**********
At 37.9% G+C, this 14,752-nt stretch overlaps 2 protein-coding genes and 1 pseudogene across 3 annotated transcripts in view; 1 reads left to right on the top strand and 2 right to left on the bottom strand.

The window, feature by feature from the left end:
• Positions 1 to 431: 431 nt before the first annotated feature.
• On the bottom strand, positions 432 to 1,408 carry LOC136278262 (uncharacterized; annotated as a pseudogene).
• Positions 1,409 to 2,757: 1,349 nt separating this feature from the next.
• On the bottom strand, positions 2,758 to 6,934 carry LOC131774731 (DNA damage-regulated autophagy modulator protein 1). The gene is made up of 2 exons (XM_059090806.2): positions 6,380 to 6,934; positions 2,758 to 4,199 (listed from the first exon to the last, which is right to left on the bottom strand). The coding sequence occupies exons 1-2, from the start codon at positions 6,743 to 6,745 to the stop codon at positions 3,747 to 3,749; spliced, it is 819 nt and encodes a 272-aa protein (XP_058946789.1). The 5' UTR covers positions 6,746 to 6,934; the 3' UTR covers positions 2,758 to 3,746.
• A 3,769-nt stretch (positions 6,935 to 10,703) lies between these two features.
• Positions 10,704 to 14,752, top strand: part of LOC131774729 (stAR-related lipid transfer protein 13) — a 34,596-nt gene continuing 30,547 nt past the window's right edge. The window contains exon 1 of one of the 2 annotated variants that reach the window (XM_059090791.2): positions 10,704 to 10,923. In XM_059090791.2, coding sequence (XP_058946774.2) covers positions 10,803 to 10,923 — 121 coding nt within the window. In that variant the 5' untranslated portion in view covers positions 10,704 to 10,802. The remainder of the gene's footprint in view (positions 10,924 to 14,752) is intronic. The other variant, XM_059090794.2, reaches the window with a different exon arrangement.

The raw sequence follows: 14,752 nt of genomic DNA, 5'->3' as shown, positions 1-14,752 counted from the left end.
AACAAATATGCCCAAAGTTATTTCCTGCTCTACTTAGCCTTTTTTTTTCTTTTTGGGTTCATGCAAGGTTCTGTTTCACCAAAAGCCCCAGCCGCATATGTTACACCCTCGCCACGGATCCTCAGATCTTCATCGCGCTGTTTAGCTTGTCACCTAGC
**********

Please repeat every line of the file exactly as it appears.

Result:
At 37.9% G+C, this 14,752-nt stretch overlaps 2 protein-coding genes and 1 pseudogene across 3 annotated transcripts in view; 1 reads left to right on the top strand and 2 right to left on the bottom strand.

The window, feature by feature from the left end:
• Positions 1 to 431: 431 nt before the first annotated feature.
• On the bottom strand, positions 432 to 1,408 carry LOC136278262 (uncharacterized; annotated as a pseudogene).
• Positions 1,409 to 2,757: 1,349 nt separating this feature from the next.
• On the bottom strand, positions 2,758 to 6,934 carry LOC131774731 (DNA damage-regulated autophagy modulator protein 1). The gene is made up of 2 exons (XM_059090806.2): positions 6,380 to 6,934; positions 2,758 to 4,199 (listed from the first exon to the last, which is right to left on the bottom strand). The coding sequence occupies exons 1-2, from the start codon at positions 6,743 to 6,745 to the stop codon at positions 3,747 to 3,749; spliced, it is 819 nt and encodes a 272-aa protein (XP_058946789.1). The 5' UTR covers positions 6,746 to 6,934; the 3' UTR covers positions 2,758 to 3,746.
• A 3,769-nt stretch (positions 6,935 to 10,703) lies between these two features.
• Positions 10,704 to 14,752, top strand: part of LOC131774729 (stAR-related lipid transfer protein 13) — a 34,596-nt gene continuing 30,547 nt past the window's right edge. The window contains exon 1 of one of the 2 annotated variants that reach the window (XM_059090791.2): positions 10,704 to 10,923. In XM_059090791.2, coding sequence (XP_058946774.2) covers positions 10,803 to 10,923 — 121 coding nt within the window. In that variant the 5' untranslated portion in view covers positions 10,704 to 10,802. The remainder of the gene's footprint in view (positions 10,924 to 14,752) is intronic. The other variant, XM_059090794.2, reaches the window with a different exon arrangement.

The raw sequence follows: 14,752 nt of genomic DNA, 5'->3' as shown, positions 1-14,752 counted from the left end.
AACAAATATGCCCAAAGTTATTTCCTGCTCTACTTAGCCTTTTTTTTTCTTTTTGGGTTCATGCAAGGTTCTGTTTCACCAAAAGCCCCAGCCGCATATGTTACACCCTCGCCACGGATCCTCAGATCTTCATCGCGCTGTTTAGCTTGTCACCTAGC